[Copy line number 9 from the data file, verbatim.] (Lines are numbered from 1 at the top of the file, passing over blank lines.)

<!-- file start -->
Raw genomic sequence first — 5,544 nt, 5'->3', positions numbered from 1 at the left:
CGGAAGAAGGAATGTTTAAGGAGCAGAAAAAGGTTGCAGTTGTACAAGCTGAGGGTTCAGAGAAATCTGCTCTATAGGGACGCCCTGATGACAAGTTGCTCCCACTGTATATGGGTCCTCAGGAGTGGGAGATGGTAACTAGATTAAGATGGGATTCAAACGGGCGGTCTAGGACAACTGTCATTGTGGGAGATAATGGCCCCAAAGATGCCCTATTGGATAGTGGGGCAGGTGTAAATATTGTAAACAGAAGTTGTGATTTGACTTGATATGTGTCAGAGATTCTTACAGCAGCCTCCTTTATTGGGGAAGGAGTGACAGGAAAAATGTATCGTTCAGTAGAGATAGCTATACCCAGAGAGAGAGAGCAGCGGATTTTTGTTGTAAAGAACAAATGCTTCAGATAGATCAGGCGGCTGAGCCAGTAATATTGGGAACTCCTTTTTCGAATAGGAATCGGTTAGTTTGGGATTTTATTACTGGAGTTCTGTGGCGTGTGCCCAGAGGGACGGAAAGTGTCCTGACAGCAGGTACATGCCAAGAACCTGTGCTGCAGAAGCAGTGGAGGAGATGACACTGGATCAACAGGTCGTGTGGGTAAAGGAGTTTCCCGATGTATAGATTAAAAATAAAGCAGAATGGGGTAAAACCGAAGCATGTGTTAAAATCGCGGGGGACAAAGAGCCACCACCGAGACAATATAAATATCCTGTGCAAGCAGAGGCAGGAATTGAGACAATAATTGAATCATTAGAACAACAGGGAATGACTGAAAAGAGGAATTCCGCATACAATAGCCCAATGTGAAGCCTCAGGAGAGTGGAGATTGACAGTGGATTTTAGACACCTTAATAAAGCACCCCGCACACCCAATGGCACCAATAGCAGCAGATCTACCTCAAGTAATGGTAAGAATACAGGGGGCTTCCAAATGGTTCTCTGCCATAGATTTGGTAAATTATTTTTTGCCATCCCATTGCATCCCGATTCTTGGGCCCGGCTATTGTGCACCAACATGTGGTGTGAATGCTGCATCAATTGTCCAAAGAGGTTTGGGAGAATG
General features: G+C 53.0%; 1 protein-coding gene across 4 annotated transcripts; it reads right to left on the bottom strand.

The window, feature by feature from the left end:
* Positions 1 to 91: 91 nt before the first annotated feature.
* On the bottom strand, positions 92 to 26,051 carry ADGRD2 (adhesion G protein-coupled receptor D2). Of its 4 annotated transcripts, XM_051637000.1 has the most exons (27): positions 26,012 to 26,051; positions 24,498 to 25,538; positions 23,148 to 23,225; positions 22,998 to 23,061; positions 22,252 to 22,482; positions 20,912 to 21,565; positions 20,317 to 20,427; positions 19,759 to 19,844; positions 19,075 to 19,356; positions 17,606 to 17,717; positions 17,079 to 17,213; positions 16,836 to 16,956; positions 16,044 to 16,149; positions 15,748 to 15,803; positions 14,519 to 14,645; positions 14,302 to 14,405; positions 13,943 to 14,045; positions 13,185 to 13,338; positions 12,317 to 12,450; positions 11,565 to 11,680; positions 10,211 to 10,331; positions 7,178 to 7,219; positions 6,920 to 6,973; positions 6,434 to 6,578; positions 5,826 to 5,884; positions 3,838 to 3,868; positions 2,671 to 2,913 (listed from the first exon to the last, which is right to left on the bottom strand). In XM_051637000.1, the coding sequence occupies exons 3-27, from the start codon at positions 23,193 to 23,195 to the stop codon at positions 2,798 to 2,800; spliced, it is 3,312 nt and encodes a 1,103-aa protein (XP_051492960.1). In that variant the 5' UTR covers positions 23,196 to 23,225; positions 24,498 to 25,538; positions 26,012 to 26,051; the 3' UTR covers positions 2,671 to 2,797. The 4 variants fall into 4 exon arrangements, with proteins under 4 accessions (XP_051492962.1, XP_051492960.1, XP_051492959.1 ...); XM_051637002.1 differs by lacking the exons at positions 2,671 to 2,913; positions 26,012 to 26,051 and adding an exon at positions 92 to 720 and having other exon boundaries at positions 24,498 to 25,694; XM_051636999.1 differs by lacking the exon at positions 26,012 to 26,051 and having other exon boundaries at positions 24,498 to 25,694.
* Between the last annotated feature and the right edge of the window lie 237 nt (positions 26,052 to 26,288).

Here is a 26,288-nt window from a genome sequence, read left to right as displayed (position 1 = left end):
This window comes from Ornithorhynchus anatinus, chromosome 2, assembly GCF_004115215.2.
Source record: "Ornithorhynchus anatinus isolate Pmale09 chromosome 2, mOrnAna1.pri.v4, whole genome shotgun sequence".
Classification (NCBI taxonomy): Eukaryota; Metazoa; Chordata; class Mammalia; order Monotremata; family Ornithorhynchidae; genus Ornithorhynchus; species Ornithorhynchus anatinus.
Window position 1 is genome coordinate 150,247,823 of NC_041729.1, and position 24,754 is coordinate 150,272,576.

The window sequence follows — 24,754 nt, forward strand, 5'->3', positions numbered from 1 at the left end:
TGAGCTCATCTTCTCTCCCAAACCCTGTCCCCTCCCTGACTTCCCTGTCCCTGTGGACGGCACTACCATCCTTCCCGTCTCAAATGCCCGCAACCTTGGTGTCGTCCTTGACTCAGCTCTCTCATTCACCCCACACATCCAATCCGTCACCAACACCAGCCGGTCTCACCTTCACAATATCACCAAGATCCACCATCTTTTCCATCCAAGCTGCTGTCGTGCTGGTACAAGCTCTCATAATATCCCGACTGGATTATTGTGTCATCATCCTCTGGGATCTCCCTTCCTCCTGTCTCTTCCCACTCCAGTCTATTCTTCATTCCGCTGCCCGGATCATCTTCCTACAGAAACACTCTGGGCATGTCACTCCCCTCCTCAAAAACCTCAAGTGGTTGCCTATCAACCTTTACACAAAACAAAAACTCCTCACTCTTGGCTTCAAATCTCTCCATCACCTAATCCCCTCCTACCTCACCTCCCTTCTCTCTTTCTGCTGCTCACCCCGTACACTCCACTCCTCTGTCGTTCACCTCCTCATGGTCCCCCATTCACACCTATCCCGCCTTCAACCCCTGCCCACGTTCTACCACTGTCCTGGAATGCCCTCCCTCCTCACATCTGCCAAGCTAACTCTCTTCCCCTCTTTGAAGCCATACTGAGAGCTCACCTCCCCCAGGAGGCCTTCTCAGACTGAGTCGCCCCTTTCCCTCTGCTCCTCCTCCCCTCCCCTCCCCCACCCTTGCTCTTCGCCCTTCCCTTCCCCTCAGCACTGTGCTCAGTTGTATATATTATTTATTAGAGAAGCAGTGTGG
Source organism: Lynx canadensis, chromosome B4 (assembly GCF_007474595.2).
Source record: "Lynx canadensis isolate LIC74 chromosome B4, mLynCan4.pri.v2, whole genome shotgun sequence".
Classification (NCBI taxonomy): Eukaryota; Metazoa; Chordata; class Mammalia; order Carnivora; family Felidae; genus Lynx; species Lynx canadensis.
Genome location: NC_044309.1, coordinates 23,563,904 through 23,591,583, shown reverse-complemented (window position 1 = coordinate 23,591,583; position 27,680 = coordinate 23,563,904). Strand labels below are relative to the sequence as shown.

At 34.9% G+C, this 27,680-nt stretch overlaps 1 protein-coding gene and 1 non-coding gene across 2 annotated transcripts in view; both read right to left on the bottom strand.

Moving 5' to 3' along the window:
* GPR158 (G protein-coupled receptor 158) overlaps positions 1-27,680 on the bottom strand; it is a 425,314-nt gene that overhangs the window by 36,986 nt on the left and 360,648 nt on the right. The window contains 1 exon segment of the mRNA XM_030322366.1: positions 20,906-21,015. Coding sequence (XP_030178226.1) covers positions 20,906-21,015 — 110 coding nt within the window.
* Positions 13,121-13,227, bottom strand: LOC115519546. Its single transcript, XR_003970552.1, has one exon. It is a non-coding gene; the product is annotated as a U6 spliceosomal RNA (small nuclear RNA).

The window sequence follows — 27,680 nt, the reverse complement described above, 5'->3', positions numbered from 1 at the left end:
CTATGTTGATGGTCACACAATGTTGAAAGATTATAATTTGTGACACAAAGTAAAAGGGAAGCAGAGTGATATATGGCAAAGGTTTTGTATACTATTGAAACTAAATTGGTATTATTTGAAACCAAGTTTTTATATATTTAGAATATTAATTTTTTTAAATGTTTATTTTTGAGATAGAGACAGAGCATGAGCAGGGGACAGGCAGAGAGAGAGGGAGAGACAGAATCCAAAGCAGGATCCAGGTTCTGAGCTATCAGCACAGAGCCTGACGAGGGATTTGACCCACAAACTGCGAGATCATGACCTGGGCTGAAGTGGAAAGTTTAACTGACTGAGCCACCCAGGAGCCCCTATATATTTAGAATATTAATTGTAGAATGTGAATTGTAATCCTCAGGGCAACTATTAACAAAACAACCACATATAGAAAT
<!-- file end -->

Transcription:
This window comes from Ornithorhynchus anatinus, chromosome 2, assembly GCF_004115215.2.